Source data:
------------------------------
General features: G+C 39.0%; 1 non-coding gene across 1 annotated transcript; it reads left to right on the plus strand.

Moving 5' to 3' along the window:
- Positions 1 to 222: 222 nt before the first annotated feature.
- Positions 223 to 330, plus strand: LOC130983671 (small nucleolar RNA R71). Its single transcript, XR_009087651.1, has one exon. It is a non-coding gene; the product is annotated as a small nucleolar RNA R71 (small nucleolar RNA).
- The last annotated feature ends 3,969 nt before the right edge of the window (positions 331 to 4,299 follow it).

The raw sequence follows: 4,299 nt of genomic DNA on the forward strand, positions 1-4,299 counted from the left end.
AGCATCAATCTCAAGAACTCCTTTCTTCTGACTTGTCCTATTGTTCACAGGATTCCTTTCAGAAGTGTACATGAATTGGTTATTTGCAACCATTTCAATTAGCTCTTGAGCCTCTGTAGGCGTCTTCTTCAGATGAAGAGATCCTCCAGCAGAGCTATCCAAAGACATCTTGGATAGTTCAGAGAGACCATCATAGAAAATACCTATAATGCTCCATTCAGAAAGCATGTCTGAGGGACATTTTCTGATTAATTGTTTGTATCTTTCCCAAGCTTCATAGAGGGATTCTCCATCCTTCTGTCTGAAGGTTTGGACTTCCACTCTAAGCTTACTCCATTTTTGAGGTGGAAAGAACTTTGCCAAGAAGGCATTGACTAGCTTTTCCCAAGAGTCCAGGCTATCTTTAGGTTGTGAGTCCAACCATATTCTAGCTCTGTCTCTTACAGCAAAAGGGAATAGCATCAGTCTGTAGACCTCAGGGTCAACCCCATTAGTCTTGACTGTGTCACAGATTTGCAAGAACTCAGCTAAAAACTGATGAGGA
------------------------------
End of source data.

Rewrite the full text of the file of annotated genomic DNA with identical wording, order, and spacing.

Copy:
General features: G+C 39.0%; 1 non-coding gene across 1 annotated transcript; it reads left to right on the plus strand.

Moving 5' to 3' along the window:
- Positions 1 to 222: 222 nt before the first annotated feature.
- Positions 223 to 330, plus strand: LOC130983671 (small nucleolar RNA R71). Its single transcript, XR_009087651.1, has one exon. It is a non-coding gene; the product is annotated as a small nucleolar RNA R71 (small nucleolar RNA).
- The last annotated feature ends 3,969 nt before the right edge of the window (positions 331 to 4,299 follow it).

The raw sequence follows: 4,299 nt of genomic DNA on the forward strand, positions 1-4,299 counted from the left end.
AGCATCAATCTCAAGAACTCCTTTCTTCTGACTTGTCCTATTGTTCACAGGATTCCTTTCAGAAGTGTACATGAATTGGTTATTTGCAACCATTTCAATTAGCTCTTGAGCCTCTGTAGGCGTCTTCTTCAGATGAAGAGATCCTCCAGCAGAGCTATCCAAAGACATCTTGGATAGTTCAGAGAGACCATCATAGAAAATACCTATAATGCTCCATTCAGAAAGCATGTCTGAGGGACATTTTCTGATTAATTGTTTGTATCTTTCCCAAGCTTCATAGAGGGATTCTCCATCCTTCTGTCTGAAGGTTTGGACTTCCACTCTAAGCTTACTCCATTTTTGAGGTGGAAAGAACTTTGCCAAGAAGGCATTGACTAGCTTTTCCCAAGAGTCCAGGCTATCTTTAGGTTGTGAGTCCAACCATATTCTAGCTCTGTCTCTTACAGCAAAAGGGAATAGCATCAGTCTGTAGACCTCAGGGTCAACCCCATTAGTCTTGACTGTGTCACAGATTTGCAAGAACTCAGCTAAAAACTGATGAGGA